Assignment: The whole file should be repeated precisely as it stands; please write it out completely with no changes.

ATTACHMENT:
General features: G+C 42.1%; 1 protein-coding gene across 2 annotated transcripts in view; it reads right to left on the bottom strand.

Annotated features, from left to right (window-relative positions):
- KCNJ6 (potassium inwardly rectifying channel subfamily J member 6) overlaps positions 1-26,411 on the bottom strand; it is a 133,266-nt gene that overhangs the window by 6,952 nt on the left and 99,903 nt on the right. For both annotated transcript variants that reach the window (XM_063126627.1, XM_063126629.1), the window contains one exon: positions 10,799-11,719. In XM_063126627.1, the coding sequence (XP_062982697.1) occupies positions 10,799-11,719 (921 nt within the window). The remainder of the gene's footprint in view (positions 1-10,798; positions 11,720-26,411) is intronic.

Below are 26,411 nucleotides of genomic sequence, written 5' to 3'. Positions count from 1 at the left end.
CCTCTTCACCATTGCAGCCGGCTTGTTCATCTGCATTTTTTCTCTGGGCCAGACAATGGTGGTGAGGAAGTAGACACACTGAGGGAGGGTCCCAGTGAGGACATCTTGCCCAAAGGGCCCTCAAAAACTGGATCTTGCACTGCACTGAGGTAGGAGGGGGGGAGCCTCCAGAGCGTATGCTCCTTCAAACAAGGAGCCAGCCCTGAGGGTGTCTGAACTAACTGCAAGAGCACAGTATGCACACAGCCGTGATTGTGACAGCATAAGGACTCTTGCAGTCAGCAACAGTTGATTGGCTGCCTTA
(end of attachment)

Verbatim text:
General features: G+C 42.1%; 1 protein-coding gene across 2 annotated transcripts in view; it reads right to left on the bottom strand.

Annotated features, from left to right (window-relative positions):
- KCNJ6 (potassium inwardly rectifying channel subfamily J member 6) overlaps positions 1-26,411 on the bottom strand; it is a 133,266-nt gene that overhangs the window by 6,952 nt on the left and 99,903 nt on the right. For both annotated transcript variants that reach the window (XM_063126627.1, XM_063126629.1), the window contains one exon: positions 10,799-11,719. In XM_063126627.1, the coding sequence (XP_062982697.1) occupies positions 10,799-11,719 (921 nt within the window). The remainder of the gene's footprint in view (positions 1-10,798; positions 11,720-26,411) is intronic.

Below are 26,411 nucleotides of genomic sequence, written 5' to 3'. Positions count from 1 at the left end.
CCTCTTCACCATTGCAGCCGGCTTGTTCATCTGCATTTTTTCTCTGGGCCAGACAATGGTGGTGAGGAAGTAGACACACTGAGGGAGGGTCCCAGTGAGGACATCTTGCCCAAAGGGCCCTCAAAAACTGGATCTTGCACTGCACTGAGGTAGGAGGGGGGGAGCCTCCAGAGCGTATGCTCCTTCAAACAAGGAGCCAGCCCTGAGGGTGTCTGAACTAACTGCAAGAGCACAGTATGCACACAGCCGTGATTGTGACAGCATAAGGACTCTTGCAGTCAGCAACAGTTGATTGGCTGCCTTA